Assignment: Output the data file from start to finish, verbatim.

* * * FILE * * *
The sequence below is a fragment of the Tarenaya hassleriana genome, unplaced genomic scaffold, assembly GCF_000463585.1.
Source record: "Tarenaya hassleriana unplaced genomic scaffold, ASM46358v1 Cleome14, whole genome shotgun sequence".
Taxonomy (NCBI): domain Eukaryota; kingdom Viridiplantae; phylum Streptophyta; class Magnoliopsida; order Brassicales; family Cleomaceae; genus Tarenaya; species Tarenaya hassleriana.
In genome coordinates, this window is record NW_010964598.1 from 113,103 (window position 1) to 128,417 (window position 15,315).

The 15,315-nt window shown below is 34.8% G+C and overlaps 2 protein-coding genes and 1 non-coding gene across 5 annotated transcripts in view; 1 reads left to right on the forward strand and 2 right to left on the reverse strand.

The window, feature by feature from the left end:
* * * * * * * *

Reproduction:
The sequence below is a fragment of the Tarenaya hassleriana genome, unplaced genomic scaffold, assembly GCF_000463585.1.
Source record: "Tarenaya hassleriana unplaced genomic scaffold, ASM46358v1 Cleome14, whole genome shotgun sequence".
Taxonomy (NCBI): domain Eukaryota; kingdom Viridiplantae; phylum Streptophyta; class Magnoliopsida; order Brassicales; family Cleomaceae; genus Tarenaya; species Tarenaya hassleriana.
In genome coordinates, this window is record NW_010964598.1 from 113,103 (window position 1) to 128,417 (window position 15,315).

The 15,315-nt window shown below is 34.8% G+C and overlaps 2 protein-coding genes and 1 non-coding gene across 5 annotated transcripts in view; 1 reads left to right on the forward strand and 2 right to left on the reverse strand.

The window, feature by feature from the left end: